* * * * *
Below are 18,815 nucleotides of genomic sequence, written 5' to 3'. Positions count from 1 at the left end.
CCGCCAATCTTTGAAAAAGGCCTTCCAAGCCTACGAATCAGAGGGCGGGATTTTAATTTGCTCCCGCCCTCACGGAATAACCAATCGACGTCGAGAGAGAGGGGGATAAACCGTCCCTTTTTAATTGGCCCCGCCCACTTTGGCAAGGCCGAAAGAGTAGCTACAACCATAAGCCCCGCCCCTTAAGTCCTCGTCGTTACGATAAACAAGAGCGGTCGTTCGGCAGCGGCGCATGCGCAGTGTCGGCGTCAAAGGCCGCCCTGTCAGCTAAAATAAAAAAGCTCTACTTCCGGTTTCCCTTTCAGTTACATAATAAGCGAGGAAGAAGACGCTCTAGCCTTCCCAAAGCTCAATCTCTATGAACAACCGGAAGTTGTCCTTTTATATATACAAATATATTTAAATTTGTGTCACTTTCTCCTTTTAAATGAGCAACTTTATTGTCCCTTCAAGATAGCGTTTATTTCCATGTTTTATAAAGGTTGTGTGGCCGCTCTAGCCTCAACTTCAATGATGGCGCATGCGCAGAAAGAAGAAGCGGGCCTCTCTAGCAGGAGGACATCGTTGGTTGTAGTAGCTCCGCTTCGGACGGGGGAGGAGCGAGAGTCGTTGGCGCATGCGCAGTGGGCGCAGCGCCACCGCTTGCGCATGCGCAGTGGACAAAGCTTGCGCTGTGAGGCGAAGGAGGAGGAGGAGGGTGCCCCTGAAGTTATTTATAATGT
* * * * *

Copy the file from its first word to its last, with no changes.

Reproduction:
Below are 18,815 nucleotides of genomic sequence, written 5' to 3'. Positions count from 1 at the left end.
CCGCCAATCTTTGAAAAAGGCCTTCCAAGCCTACGAATCAGAGGGCGGGATTTTAATTTGCTCCCGCCCTCACGGAATAACCAATCGACGTCGAGAGAGAGGGGGATAAACCGTCCCTTTTTAATTGGCCCCGCCCACTTTGGCAAGGCCGAAAGAGTAGCTACAACCATAAGCCCCGCCCCTTAAGTCCTCGTCGTTACGATAAACAAGAGCGGTCGTTCGGCAGCGGCGCATGCGCAGTGTCGGCGTCAAAGGCCGCCCTGTCAGCTAAAATAAAAAAGCTCTACTTCCGGTTTCCCTTTCAGTTACATAATAAGCGAGGAAGAAGACGCTCTAGCCTTCCCAAAGCTCAATCTCTATGAACAACCGGAAGTTGTCCTTTTATATATACAAATATATTTAAATTTGTGTCACTTTCTCCTTTTAAATGAGCAACTTTATTGTCCCTTCAAGATAGCGTTTATTTCCATGTTTTATAAAGGTTGTGTGGCCGCTCTAGCCTCAACTTCAATGATGGCGCATGCGCAGAAAGAAGAAGCGGGCCTCTCTAGCAGGAGGACATCGTTGGTTGTAGTAGCTCCGCTTCGGACGGGGGAGGAGCGAGAGTCGTTGGCGCATGCGCAGTGGGCGCAGCGCCACCGCTTGCGCATGCGCAGTGGACAAAGCTTGCGCTGTGAGGCGAAGGAGGAGGAGGAGGGTGCCCCTGAAGTTATTTATAATGT